I’ll never be as funny as Anne Lamott, or as lyrical as Christie Purifoy, or as wise as Marilynne Robinson, or as powerful with language as Jesmyn Ward. These are statements of fact, and if I focus on the ways I am not as good as any of these amazing writers, I will become silent. My voice will shrivel and die, and I will follow behind it, slowly but right after.
These are statements of fact, but they don’t tell the truth about who I am as a writer. My writing is uniquely mine, something only I – Andi – can produce. The same is true for you . . . and for you, too . . . and also for you.
Comparing our writing to other people’s is a futile and useless act. It serves only to silence us . . . a better stance is one of admiration. . . admiration and camaraderie. More on camaraderie in a minute.
Sometimes, it’s not comparison that silences us, though, it’s competition. It’s this idea that we have to be better than other writers, that to have our voices heard we have to shout over or out-shout others. We believe in this lie that there isn’t enough room for all of us.
Friends, there is plenty of room. Plenty of room for all of us, and plenty of room for your unique voice, your unique perspective, your unique choice of words, your unique angle on the world. Plenty of room for you.
During most weeks of the year, I have a friend who releases a book. My friends write romance novels and memoirs, poetry and essays, urban fantasy and cozy mystery. Some of my friends are indie published, and many others are traditionally published. Some have degrees in writing, and many do not. Some have won really impressive awards for their work, and others make a full-time living from what they write. Sometimes, I read my friends’ words – like when I read Gayle Brandeis’s memoir The Art of Misdiagnosis – and weep with some alchemical combination of gratitude and awe at the beauty.
But if I’m not careful, this constellation of friendships can become a place of comparison or competition. I can easily start to be envious of their talent, their sales, their platform, their wit. I start laying my own words, my own path next to theirs and notice all the pebbles I hadn’t even noticed or the way my path shoots randomly through a desert of barren trees while theirs is a lush meander through a forest where fairies sing.
When I start to feel this, when I want to devalue my own voice because it doesn’t measure up to others’ voices, I do four things:
- I call out that comparison and competition as the lie that it is. Sometimes, I even shout it down from the third-story deck off my office. The trees and squirrels get to hear me scream, “You are worthy of your words, Andi. Your stories matter. Stop trying to be a writer you are not.”
- I review the file of kind words people have sent me or posted about my writing, and I do my very best to believe what they say.
- I call or email a dear writer friend, tell them I’m feeling jealous or inadequate, and then listen to their kindness speak me back to myself. Then, I try to mimic their voice with my own.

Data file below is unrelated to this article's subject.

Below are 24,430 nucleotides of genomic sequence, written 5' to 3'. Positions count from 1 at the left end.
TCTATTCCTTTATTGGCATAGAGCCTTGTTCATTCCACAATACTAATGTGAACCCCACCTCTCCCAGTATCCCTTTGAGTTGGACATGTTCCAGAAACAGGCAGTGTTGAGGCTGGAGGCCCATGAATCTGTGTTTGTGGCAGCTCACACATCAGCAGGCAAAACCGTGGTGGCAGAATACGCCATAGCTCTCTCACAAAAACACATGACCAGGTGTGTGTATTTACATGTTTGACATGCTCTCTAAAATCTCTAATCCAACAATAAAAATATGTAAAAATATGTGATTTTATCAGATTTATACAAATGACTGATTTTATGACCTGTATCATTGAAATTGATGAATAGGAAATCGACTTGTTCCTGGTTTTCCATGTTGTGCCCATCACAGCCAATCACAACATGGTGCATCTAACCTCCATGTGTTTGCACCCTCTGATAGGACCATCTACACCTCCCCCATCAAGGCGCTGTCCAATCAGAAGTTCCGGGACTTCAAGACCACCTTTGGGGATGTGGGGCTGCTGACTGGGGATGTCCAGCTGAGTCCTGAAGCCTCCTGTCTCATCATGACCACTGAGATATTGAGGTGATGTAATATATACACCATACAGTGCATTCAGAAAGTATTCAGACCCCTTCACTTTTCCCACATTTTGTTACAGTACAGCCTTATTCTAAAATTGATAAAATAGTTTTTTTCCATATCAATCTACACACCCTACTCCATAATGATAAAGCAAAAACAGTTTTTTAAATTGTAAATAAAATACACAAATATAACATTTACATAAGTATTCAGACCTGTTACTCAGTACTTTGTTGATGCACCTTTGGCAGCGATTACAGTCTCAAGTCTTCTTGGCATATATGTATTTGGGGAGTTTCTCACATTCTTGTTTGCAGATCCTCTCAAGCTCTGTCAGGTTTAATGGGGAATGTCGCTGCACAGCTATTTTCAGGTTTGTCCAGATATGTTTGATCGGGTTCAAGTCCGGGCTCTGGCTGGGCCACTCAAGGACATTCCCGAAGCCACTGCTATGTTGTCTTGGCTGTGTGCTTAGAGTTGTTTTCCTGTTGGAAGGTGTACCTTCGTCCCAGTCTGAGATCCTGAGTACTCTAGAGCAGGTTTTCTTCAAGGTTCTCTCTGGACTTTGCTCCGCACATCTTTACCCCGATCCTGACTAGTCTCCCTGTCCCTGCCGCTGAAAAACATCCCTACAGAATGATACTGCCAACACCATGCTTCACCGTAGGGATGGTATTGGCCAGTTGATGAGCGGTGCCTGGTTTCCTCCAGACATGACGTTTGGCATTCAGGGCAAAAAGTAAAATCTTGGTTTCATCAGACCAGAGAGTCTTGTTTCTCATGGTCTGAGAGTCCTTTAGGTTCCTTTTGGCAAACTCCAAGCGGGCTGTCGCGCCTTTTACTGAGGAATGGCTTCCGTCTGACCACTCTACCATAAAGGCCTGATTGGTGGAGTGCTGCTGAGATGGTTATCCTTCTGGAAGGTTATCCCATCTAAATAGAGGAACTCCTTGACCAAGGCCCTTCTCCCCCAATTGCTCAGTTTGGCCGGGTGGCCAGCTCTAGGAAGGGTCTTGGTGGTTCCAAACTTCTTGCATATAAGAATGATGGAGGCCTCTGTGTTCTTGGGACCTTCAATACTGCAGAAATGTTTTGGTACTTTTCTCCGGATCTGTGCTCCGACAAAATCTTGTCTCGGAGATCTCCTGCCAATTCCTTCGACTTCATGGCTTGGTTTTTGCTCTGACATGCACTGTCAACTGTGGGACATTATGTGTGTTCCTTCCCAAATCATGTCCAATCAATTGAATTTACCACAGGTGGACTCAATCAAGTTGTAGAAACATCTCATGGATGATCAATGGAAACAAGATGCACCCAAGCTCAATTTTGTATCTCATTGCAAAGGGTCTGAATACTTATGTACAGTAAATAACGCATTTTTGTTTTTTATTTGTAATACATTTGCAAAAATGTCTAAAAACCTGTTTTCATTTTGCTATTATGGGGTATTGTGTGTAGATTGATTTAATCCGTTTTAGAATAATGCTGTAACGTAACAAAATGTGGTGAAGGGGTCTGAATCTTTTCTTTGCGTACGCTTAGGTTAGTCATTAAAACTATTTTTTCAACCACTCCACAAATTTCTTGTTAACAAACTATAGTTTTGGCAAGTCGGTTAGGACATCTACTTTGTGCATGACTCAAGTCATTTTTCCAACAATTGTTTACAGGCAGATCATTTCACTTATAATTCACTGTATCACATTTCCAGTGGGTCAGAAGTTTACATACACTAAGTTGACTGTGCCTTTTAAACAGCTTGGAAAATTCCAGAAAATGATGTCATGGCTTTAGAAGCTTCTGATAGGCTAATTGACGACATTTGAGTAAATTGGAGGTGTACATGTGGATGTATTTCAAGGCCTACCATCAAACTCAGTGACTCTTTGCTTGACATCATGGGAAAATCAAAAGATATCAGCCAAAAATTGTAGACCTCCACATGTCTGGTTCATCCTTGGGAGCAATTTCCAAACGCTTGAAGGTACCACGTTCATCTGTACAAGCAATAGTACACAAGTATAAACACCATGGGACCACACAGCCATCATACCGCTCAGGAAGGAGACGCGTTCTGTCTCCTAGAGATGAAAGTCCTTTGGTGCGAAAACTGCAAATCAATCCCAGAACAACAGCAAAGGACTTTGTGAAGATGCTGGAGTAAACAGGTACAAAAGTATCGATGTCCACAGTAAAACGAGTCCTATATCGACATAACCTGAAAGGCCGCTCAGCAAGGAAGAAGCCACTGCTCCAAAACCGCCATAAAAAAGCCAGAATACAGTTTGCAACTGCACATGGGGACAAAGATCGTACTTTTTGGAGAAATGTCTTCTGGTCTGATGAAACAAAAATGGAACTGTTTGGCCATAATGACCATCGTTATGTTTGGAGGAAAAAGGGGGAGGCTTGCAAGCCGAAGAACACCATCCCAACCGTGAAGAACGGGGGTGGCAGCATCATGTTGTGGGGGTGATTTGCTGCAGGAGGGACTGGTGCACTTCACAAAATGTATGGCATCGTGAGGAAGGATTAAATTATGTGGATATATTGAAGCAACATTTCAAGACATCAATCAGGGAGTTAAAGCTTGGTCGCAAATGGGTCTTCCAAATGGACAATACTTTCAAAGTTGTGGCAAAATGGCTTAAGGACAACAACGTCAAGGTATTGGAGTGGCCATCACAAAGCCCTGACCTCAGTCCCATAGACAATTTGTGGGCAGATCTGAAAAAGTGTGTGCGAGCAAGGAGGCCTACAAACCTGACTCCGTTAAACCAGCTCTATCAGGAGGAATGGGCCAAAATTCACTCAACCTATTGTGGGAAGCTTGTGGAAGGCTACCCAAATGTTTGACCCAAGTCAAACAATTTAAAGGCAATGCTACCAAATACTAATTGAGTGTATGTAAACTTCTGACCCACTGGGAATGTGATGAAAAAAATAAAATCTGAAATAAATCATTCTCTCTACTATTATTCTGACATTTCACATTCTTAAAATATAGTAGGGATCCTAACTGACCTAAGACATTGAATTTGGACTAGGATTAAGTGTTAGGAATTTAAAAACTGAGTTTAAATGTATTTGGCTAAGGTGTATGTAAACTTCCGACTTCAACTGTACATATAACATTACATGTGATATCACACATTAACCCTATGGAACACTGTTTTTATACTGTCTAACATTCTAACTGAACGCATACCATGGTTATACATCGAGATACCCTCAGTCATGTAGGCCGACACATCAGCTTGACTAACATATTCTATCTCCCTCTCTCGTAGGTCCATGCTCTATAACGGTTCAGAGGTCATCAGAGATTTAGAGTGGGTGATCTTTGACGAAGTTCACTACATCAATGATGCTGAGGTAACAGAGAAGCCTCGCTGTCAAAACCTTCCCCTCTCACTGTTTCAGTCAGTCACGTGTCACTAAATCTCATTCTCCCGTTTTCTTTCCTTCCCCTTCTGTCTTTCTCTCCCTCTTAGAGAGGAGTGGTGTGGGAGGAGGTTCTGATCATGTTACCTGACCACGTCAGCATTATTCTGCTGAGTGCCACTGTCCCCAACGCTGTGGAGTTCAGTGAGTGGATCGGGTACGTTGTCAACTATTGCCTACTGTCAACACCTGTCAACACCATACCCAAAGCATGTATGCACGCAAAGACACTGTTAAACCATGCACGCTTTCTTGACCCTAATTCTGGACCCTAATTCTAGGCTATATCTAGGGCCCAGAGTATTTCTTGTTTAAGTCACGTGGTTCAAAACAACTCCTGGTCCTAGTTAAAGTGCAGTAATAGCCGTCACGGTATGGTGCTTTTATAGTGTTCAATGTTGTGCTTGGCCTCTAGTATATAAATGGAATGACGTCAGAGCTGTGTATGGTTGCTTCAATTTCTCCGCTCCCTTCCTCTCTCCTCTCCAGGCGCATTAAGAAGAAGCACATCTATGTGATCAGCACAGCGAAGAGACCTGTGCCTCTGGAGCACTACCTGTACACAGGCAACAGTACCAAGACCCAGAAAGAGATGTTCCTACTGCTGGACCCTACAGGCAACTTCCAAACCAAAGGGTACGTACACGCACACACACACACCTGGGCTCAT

- I share their work. Social media makes this so easy – I snap a picture, a post a link, I copy out a quote, and then I share it and why I’m sharing it. Something about getting behind another writer’s work helps foster that sense of camaraderie and dampen my feelings of inadequacy and competition.*
Because that’s the thing, right? All of us writers. We’re in this together. All of us admire other writers. All of us doubt our own voices. All of us struggle with valuing what we do. ALL OF US! So this is a community, it’s a place of camaraderie. . . if we reach out our arms, we’re going to feel each other there in the dark days of our own self-doubt because we’re all huddled there in the dark together quite often.
So hear me, friend, HEAR ME!! You are not that writer you want to be like, and THANK GOD for that. You are you, and we need your voice, just as it is now. Sure, aspire to more of what you admire, but don’t aspire to become that writer. You are who you are – the writer you are – for a reason, and that reason just might be that what you have to say and the way you have to say it is the thing that someone, somewhere, someday needs to save their very life. If you’ve been saved my someone’s writing – as I have – then, you know what I mean.
Be you. You may be just what someone needs.
Now, tell me if you will, when do you feel yourself comparing yourself to or competing with other writers? Certain seasons of the year or your life? After certain experiences?
*Oh, and sometimes, just reading something I’ve written will remind me that my words are worth something because there, in those words, I see my voice loud and clear, and it rings like a bell on a mountain.
As of last night, I have sold 277 copies of Love Letters To Writers, so each week I get a bit closer to my quest to sell 1,000 copies by year’s end. Time to take some drastic action though. Stay tuned.
Also, Love Letters to Writers, Volume II comes out in November. You can preorder the ebook here if you’d like.